China's on track to graduate 200 million university students by 2030.

Photographer: Fred Dufour/AFP/Getty Images

Trump's Worried About the Wrong China Threat

Tom Orlik is the chief Asia economist for Bloomberg Intelligence and author of "Understanding China's Economic Indicators," a guide to Chinese economic data. He is based in Beijing.
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Both Hillary Clinton and Donald Trump have propelled their campaigns in part by appealing to globalization’s losers. The blue-collar American workers who have seen wages shrink and jobs disappear offshore have responded strongly to Trump’s China-bashing and Clinton’s newfound suspicions about free trade.

QuickTake Free Trade Feud

The reality, though, is that neither candidate is going to bring manufacturing jobs back to the U.S. And in fact, by focusing on past losses, whoever becomes the next American president will be ignoring the true threat posed by the next stage of globalization: to white-collar jobs.

In 2001, the year China entered the World Trade Organization, the country boasted 162 million manufacturing workers. Average wages hovered around 60 cents an hour. Small wonder, then, that U.S. companies raced to shift operations offshore: As Chinese exports grew, U.S. manufacturing employment fell, losing 5 million jobs between 2000 and 2015. Other high-income countries suffered similar declines.

The hollowing out of the U.S. manufacturing base has contributed to higher levels of unemployment, stagnating incomes and inequality. That’s led to a chronic shortage of demand. It’s also fueled a populist anger that’s shocked the U.S. political establishment. Yet this first wave of China shock may now be starting to ebb. After peaking at 234 million in 2012, China’s manufacturing workforce is now shrinking.

The second wave could have an even larger impact. In the last decade, China has produced close to 60 million college graduates. By 2030, the World Bank expects there to be up to 200 million -- more than the entire U.S. workforce. They’ll join those from India and Latin America in an increasingly crowded global market for brainpower.

Practical as well as trade barriers mean there are some areas where Chinese white-collar workers won’t make major inroads globally. But in many others -- from crunching the numbers behind a trading strategy, to writing code, to reviewing X-rays -- some of the work is already being outsourced and more will be. After all, iPads assembled in China have to be shipped to the U.S., with all the associated logistical costs. New iPad apps designed in China can simply be uploaded.

The consequences for U.S. professional classes could be far-reaching. In finance, medicine, and information technology, Chinese wages remain substantially below the level in the U.S. Since 2001, wages for the 40th to 80th percentile of Americans -- the heart of the middle class -- have stagnated. In the next decade, those workers could join low earners in seeing their salaries shrink.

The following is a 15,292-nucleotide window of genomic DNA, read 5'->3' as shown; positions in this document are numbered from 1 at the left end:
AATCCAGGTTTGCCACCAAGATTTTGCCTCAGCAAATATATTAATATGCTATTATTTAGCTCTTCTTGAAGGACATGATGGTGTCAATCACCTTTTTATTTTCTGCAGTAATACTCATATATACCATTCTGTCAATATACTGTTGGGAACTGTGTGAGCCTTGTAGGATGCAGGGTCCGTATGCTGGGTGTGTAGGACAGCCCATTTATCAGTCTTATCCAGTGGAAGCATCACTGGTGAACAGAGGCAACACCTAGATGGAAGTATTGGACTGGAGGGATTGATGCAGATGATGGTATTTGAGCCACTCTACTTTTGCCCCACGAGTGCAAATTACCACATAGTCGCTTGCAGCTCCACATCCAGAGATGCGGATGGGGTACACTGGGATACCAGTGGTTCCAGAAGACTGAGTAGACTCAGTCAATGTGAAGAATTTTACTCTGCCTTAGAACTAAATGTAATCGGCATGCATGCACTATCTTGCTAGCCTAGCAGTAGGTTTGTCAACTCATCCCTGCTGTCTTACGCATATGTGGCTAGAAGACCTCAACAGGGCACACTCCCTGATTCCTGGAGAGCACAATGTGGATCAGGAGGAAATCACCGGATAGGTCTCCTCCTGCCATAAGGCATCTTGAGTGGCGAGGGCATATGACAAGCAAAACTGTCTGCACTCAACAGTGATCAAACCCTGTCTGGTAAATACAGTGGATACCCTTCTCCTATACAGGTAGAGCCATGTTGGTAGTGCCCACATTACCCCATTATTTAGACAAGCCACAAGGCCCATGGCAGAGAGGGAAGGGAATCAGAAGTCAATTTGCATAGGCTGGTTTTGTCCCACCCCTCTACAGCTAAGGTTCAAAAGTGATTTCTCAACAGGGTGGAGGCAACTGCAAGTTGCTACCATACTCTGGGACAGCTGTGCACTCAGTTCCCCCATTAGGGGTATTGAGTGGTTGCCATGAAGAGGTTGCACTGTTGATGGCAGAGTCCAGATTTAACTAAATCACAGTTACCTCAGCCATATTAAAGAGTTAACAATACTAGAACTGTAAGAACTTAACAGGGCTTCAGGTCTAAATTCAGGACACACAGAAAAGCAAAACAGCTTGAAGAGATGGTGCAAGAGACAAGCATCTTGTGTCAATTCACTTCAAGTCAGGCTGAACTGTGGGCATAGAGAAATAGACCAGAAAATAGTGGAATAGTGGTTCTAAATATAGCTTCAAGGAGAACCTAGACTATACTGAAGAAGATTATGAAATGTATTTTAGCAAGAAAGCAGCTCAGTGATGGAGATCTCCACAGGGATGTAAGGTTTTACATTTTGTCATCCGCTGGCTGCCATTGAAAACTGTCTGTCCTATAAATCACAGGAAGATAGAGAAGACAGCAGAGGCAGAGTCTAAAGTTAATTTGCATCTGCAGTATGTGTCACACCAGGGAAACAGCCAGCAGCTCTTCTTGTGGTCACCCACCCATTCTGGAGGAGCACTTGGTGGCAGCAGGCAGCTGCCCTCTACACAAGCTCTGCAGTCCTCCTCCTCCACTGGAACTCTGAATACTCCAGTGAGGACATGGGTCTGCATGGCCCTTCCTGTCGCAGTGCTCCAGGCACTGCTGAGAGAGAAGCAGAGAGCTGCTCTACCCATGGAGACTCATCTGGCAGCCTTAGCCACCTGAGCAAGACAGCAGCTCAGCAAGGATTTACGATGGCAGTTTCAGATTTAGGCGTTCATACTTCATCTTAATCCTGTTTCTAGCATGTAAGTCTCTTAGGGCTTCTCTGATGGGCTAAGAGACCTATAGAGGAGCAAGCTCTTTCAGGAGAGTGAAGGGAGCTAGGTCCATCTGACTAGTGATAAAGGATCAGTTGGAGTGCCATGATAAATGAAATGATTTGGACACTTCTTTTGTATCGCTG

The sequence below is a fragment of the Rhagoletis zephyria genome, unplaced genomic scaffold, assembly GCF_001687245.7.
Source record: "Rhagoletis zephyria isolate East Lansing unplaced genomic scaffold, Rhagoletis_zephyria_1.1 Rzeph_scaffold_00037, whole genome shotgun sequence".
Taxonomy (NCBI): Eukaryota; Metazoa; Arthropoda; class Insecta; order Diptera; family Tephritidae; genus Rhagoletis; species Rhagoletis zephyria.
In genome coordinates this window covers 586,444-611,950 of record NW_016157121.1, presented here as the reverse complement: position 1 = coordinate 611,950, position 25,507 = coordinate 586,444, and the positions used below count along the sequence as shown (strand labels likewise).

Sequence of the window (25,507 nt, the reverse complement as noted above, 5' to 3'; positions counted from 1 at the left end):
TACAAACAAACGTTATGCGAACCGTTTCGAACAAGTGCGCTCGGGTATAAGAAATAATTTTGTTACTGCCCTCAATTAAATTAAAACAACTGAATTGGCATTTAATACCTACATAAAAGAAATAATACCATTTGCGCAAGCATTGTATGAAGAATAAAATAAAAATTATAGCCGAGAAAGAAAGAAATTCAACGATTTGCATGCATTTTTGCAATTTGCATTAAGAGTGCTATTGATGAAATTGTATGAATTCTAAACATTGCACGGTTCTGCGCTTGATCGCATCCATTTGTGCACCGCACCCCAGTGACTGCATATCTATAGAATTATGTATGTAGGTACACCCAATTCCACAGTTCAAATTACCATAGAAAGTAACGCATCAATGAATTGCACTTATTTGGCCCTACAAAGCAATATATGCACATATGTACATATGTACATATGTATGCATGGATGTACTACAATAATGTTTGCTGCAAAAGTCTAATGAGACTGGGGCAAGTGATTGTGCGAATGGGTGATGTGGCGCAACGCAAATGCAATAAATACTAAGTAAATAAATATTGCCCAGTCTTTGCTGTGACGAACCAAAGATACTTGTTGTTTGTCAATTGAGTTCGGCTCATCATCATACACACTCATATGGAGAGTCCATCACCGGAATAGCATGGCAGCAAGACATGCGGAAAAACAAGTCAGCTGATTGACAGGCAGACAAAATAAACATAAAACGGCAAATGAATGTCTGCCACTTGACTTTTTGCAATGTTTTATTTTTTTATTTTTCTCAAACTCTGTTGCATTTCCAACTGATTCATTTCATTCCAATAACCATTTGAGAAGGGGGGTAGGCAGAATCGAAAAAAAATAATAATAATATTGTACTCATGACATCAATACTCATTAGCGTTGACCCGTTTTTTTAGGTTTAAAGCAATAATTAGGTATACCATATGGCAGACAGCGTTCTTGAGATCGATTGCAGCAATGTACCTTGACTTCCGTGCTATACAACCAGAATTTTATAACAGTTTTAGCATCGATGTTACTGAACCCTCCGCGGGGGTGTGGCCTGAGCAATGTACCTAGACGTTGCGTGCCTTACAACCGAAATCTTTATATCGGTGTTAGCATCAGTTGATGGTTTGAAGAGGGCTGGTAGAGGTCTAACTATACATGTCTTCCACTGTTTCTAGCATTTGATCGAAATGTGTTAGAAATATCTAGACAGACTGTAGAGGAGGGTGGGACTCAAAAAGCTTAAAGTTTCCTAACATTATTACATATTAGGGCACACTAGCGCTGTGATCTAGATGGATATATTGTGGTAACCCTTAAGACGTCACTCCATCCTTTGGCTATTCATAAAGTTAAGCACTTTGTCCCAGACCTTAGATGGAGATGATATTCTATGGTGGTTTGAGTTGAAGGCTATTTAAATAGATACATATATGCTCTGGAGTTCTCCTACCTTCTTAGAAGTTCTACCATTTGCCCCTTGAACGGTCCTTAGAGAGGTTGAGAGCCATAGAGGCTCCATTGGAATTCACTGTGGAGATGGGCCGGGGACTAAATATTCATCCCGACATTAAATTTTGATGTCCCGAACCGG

China’s graduates, who will enjoy more opportunities and higher salaries as part of the global labor force, won’t be the only winners, of course. More brain power means more opportunities to innovate, pushing back the global technology frontier. U.S. firms will benefit from lower wage costs and consumers will pay less for services. But the lesson of the last 15 years is that even if more trade is a net plus for the world economy, the distribution of gains is far from even.

The erosion of the West’s professional classes would widen the gulf between the haves and the have-nots. The swelling ranks of the latter will mean more voters tempted by the siren song of closed borders and raised tariffs. Trump’s angry blue-collar base might not be large enough to propel him into the Oval Office this year. In a few years’ time, if those voters are joined by white-collar workers similarly displaced, someone like him could well have more luck.

The answer isn’t to turn away from the benefits of greater global integration. Barriers to trade and immigration are ultimately self-defeating. Instead, governments need to invest in the human capital required to give everyone a chance to succeed in the global race. That has to be backed up by thoroughgoing and actively enforced rules of the game, to ensure that comparative advantage reflects genuine strength, not stolen intellectual property, state subsidies or corners cut on standards.

Even that, however, won’t be enough. Losers need to be compensated, not stigmatized. That’s about fairness. It’s also the price of ensuring continued support for a process that in aggregate makes the world better off. Redistribution also serves another essential purpose -- leaning against the blow to demand that comes as globalization channels an ever-larger share of income to high-saving elites.

Till now, the debate on China in the presidential race has centered on damage done in the past. Until candidates focus on the future, their China strategies will inevitably fall short.

This column does not necessarily reflect the opinion of the editorial board or Bloomberg LP and its owners.

To contact the author of this story:
Tom Orlik at torlik4@bloomberg.net

To contact the editor responsible for this story:
Nisid Hajari at nhajari@bloomberg.net